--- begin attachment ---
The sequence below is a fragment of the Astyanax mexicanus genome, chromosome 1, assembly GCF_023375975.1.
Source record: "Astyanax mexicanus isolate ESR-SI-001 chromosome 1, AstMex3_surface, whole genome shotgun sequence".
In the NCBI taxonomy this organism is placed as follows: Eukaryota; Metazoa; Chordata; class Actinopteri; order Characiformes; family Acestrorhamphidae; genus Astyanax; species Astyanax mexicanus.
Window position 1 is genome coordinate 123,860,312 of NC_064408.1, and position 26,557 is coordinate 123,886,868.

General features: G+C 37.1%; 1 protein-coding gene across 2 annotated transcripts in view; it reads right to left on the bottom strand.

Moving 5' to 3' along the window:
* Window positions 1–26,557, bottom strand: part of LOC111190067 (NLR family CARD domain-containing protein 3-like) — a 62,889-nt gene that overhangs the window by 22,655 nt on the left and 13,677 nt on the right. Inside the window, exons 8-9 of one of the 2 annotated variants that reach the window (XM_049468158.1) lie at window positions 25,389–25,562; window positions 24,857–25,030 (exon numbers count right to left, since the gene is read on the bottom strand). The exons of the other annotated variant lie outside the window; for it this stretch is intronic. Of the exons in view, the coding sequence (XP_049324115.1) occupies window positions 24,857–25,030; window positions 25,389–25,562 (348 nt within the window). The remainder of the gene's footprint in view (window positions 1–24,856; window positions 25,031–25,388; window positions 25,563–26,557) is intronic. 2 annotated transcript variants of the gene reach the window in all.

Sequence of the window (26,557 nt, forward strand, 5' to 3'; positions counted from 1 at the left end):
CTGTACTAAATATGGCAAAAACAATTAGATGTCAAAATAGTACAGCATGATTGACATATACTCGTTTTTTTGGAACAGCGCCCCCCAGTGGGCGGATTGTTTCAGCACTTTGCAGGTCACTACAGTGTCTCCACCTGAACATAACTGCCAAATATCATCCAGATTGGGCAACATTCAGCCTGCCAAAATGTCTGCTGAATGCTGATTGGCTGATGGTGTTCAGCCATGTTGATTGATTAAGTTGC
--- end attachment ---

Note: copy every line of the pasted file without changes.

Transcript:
The sequence below is a fragment of the Astyanax mexicanus genome, chromosome 1, assembly GCF_023375975.1.
Source record: "Astyanax mexicanus isolate ESR-SI-001 chromosome 1, AstMex3_surface, whole genome shotgun sequence".
In the NCBI taxonomy this organism is placed as follows: Eukaryota; Metazoa; Chordata; class Actinopteri; order Characiformes; family Acestrorhamphidae; genus Astyanax; species Astyanax mexicanus.
Window position 1 is genome coordinate 123,860,312 of NC_064408.1, and position 26,557 is coordinate 123,886,868.

General features: G+C 37.1%; 1 protein-coding gene across 2 annotated transcripts in view; it reads right to left on the bottom strand.

Moving 5' to 3' along the window:
* Window positions 1–26,557, bottom strand: part of LOC111190067 (NLR family CARD domain-containing protein 3-like) — a 62,889-nt gene that overhangs the window by 22,655 nt on the left and 13,677 nt on the right. Inside the window, exons 8-9 of one of the 2 annotated variants that reach the window (XM_049468158.1) lie at window positions 25,389–25,562; window positions 24,857–25,030 (exon numbers count right to left, since the gene is read on the bottom strand). The exons of the other annotated variant lie outside the window; for it this stretch is intronic. Of the exons in view, the coding sequence (XP_049324115.1) occupies window positions 24,857–25,030; window positions 25,389–25,562 (348 nt within the window). The remainder of the gene's footprint in view (window positions 1–24,856; window positions 25,031–25,388; window positions 25,563–26,557) is intronic. 2 annotated transcript variants of the gene reach the window in all.

Sequence of the window (26,557 nt, forward strand, 5' to 3'; positions counted from 1 at the left end):
CTGTACTAAATATGGCAAAAACAATTAGATGTCAAAATAGTACAGCATGATTGACATATACTCGTTTTTTTGGAACAGCGCCCCCCAGTGGGCGGATTGTTTCAGCACTTTGCAGGTCACTACAGTGTCTCCACCTGAACATAACTGCCAAATATCATCCAGATTGGGCAACATTCAGCCTGCCAAAATGTCTGCTGAATGCTGATTGGCTGATGGTGTTCAGCCATGTTGATTGATTAAGTTGC